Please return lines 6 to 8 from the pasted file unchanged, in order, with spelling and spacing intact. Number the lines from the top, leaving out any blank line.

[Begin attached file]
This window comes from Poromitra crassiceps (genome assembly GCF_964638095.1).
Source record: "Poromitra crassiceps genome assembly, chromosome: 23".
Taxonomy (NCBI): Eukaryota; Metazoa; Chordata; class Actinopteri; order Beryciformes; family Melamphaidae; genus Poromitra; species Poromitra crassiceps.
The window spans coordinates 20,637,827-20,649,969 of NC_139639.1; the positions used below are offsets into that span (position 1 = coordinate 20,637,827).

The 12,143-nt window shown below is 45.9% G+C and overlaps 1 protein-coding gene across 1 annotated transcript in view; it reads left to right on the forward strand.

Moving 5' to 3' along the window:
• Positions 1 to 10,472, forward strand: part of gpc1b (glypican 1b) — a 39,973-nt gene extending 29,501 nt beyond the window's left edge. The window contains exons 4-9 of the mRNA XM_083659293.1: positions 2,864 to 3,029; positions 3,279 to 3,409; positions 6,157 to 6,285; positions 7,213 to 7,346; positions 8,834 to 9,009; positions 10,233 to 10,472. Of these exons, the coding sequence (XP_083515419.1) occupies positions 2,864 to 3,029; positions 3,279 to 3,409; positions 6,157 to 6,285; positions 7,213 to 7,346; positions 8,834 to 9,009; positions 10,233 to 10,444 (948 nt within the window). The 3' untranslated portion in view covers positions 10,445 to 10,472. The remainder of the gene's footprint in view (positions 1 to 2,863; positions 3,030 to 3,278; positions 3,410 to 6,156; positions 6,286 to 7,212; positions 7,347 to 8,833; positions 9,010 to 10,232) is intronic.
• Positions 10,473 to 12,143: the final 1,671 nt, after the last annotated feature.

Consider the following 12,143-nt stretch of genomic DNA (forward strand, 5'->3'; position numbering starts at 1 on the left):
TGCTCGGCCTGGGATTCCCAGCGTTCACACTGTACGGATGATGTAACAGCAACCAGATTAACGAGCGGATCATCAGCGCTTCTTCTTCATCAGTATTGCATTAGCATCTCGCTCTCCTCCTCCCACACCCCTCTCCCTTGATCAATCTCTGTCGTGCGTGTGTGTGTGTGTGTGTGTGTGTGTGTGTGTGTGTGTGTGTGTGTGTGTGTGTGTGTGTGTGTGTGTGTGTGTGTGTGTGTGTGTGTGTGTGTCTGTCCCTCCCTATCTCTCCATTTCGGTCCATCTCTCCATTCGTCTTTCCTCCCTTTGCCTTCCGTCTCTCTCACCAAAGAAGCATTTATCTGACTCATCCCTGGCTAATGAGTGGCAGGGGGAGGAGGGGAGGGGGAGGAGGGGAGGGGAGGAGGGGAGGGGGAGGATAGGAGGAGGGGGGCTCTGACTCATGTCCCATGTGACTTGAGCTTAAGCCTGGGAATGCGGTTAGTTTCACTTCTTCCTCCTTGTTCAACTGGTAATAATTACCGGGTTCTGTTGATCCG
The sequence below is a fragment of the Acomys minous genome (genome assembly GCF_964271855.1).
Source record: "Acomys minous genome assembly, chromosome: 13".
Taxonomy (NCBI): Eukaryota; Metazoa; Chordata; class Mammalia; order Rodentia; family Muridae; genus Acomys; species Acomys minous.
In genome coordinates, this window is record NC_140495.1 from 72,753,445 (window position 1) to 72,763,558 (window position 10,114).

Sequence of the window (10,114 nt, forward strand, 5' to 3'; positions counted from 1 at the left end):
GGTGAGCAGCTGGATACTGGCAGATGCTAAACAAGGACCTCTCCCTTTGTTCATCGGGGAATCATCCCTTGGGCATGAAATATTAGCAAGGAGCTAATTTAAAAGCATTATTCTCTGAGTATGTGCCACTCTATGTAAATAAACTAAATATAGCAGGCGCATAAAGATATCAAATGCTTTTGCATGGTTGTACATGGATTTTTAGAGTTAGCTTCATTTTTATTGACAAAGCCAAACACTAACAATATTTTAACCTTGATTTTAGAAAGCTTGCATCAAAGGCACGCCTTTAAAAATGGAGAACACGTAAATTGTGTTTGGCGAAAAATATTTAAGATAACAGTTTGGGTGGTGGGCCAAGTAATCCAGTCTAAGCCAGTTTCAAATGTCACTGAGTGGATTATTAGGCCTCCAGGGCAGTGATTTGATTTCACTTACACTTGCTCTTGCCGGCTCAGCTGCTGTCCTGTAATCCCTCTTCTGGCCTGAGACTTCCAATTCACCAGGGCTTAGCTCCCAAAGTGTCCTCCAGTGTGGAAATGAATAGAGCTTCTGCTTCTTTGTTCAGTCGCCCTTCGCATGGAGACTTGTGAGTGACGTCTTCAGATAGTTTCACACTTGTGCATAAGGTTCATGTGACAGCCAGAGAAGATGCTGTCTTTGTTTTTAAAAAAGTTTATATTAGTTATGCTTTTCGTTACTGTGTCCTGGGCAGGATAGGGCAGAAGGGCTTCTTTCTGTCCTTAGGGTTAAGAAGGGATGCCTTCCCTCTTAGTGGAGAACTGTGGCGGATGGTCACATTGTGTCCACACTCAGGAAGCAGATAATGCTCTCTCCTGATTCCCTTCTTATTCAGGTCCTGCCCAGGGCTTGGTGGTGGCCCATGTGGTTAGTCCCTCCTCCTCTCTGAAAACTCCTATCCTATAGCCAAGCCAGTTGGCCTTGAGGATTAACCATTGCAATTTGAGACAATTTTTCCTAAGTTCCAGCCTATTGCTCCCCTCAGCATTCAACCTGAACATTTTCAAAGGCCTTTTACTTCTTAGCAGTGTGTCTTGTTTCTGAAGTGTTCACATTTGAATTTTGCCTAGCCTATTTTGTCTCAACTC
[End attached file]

Moving 5' to 3' along the window:
• Positions 1 to 10,472, forward strand: part of gpc1b (glypican 1b) — a 39,973-nt gene extending 29,501 nt beyond the window's left edge. The window contains exons 4-9 of the mRNA XM_083659293.1: positions 2,864 to 3,029; positions 3,279 to 3,409; positions 6,157 to 6,285; positions 7,213 to 7,346; positions 8,834 to 9,009; positions 10,233 to 10,472. Of these exons, the coding sequence (XP_083515419.1) occupies positions 2,864 to 3,029; positions 3,279 to 3,409; positions 6,157 to 6,285; positions 7,213 to 7,346; positions 8,834 to 9,009; positions 10,233 to 10,444 (948 nt within the window). The 3' untranslated portion in view covers positions 10,445 to 10,472. The remainder of the gene's footprint in view (positions 1 to 2,863; positions 3,030 to 3,278; positions 3,410 to 6,156; positions 6,286 to 7,212; positions 7,347 to 8,833; positions 9,010 to 10,232) is intronic.
• Positions 10,473 to 12,143: the final 1,671 nt, after the last annotated feature.